Researchers were interested primarily in weight loss. But six months into the study, they discovered that the LOW CARB group had a significatnly greater reduction in diastolic BP, and in triglycerides, AND V LDL cholesterol... PLUS an astounding increase in HDL of 23%, better than any drug can induce. Interstingly, the weight loss was small for both groups, about 20 lbs the first year with some regain the second year, so average weight loss was 15 lbs or so. But how do you explain the marked cardiovascular improvements from the low-carb diets if not for the fact that they are low carb?

Anonymous said...


Consider the confounding effects that low carb diets also eliminate toxic grain proteins, fructose, and often high omega-6 vegetable oil among other things.

Don said...

I haven't read that study to know enough to critique it. But I will say this: 1) The changes in blood lipids you mentioned don't necessarily herald a reduced risk of cardiovascular disease. Did any group get total cholesterol below 150, the standard among hunter-gatherers and in agricultural populations with very low heart disease risk? 2) How well did the so-called 'low fat' group comply with the low fat Rx? (I guess not well since the change in body fat content was so poor.) 4) Who funded this study? 5) Low fat in medical studies doesn't necessarily mean whole foods. 6) One year is not 10 years or 15 years.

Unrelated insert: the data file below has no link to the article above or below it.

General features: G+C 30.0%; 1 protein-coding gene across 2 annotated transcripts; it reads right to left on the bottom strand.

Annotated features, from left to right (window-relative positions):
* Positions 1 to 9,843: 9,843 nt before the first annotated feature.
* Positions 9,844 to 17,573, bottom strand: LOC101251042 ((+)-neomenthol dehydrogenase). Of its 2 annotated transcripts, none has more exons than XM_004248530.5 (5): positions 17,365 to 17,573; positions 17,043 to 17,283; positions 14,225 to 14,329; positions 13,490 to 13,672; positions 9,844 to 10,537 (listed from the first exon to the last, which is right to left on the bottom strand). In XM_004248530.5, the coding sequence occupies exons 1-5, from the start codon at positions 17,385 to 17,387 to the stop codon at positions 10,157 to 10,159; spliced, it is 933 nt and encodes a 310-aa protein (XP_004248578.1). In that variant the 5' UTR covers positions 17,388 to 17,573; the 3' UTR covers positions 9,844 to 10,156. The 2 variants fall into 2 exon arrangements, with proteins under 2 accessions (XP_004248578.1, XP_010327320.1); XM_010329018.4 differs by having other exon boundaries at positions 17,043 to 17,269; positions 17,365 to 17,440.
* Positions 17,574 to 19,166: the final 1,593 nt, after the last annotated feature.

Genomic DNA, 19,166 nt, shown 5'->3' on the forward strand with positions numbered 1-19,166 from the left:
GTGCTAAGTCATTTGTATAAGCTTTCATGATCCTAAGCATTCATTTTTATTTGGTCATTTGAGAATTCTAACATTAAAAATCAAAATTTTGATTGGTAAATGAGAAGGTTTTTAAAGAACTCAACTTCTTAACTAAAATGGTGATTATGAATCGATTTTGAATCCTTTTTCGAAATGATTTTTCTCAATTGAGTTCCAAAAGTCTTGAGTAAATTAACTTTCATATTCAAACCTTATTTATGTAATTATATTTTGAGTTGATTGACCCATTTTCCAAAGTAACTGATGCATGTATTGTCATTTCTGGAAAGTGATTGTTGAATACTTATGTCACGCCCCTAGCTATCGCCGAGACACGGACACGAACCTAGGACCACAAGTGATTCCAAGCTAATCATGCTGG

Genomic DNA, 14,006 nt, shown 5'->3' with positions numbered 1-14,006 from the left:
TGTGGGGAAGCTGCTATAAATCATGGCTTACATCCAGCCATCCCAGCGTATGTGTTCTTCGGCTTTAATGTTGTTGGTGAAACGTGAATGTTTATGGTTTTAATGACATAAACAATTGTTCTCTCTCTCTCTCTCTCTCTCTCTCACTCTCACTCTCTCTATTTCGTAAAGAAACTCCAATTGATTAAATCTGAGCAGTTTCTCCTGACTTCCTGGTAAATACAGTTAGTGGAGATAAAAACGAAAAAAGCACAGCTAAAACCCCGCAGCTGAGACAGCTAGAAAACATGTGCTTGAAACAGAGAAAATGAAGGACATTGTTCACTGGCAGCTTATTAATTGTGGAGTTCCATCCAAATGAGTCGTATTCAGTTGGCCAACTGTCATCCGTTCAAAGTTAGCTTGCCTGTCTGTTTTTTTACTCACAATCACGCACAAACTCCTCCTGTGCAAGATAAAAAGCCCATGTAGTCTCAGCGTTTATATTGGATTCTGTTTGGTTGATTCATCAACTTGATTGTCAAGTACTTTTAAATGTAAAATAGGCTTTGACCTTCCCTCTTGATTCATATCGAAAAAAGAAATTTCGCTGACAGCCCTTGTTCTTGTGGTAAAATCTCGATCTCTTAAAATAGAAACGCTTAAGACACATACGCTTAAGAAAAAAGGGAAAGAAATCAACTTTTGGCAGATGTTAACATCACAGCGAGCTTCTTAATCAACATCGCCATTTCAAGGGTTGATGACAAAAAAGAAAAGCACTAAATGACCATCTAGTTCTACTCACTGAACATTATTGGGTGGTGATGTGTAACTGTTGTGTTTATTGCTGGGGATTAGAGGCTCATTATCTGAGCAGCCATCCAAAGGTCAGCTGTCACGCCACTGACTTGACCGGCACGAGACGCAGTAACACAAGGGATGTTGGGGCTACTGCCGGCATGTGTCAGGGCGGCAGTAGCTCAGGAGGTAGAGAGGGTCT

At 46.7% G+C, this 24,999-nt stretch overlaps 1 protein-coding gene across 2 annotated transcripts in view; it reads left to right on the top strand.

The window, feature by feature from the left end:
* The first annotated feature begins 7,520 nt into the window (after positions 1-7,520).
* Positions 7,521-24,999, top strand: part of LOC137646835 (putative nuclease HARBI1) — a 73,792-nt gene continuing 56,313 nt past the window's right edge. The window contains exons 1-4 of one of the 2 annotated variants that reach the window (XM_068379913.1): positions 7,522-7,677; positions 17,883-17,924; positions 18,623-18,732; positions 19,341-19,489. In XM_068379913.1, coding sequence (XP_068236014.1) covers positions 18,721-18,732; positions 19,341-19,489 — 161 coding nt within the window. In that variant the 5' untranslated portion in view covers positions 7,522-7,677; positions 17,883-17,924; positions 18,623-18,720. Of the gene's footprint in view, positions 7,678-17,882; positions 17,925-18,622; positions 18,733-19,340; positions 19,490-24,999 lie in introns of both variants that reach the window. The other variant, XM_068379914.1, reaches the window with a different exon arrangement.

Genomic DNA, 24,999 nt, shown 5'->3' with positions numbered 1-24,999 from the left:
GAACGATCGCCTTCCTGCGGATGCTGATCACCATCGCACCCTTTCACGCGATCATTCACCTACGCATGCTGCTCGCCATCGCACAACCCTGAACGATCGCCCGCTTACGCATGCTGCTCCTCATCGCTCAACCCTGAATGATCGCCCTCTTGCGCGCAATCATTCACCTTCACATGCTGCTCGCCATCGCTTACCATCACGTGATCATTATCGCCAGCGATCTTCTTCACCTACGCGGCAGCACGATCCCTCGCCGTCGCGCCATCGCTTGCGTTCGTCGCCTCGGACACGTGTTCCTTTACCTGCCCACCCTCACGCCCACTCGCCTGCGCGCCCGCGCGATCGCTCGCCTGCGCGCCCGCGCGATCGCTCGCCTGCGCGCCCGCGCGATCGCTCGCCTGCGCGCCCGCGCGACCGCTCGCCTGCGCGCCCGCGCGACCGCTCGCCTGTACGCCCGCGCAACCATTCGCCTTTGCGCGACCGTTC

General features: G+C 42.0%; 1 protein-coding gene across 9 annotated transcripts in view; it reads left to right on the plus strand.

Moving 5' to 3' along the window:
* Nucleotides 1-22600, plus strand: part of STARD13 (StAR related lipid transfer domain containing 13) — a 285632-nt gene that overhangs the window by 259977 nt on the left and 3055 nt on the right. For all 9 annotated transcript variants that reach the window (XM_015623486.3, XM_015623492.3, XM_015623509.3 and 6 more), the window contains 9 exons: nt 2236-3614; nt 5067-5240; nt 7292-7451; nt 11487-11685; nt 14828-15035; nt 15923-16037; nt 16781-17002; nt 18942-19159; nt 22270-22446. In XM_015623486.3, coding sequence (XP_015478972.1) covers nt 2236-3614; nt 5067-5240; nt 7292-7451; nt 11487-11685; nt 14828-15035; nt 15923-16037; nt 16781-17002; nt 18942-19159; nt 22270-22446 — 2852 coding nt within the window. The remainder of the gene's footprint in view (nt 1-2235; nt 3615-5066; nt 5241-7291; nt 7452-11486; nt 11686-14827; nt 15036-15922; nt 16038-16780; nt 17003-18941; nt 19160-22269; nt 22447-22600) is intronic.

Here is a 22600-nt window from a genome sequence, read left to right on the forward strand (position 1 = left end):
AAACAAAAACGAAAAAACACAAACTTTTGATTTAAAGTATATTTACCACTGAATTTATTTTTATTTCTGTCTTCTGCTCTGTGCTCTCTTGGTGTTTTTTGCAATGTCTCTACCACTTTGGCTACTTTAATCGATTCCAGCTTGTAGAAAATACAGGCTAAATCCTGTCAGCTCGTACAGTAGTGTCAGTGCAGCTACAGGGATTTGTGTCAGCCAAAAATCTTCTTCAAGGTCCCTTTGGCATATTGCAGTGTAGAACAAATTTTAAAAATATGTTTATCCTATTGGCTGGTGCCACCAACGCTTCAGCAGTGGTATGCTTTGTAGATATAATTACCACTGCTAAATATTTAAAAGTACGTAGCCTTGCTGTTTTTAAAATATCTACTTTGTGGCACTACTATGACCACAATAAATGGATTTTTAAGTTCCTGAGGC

Actually I find it quite interesting, and will chastise my former self for this as well: When we look at the closest analogues we have for 'paleolithic' diets, the hunter-gatherers, we find average total cholesterols under 150, and this associated with high immunity to cardiovascular disease or mortality from the same. But among the 'paleo' community, people accept much higher cholesterol levels as 'healthy' basing their rationalizations on juggling HDL, etc. But if we're serious about using H-Gs as standards, then we shouldn't accept total cholesterol much above 150 as normal, we should wonder why we aren't having cholesterol levels like H-Gs despite our so-called H-G diets.

As for me, my total cholesterol was well over 200 when eating high fat, and well under when eating low fat high carb.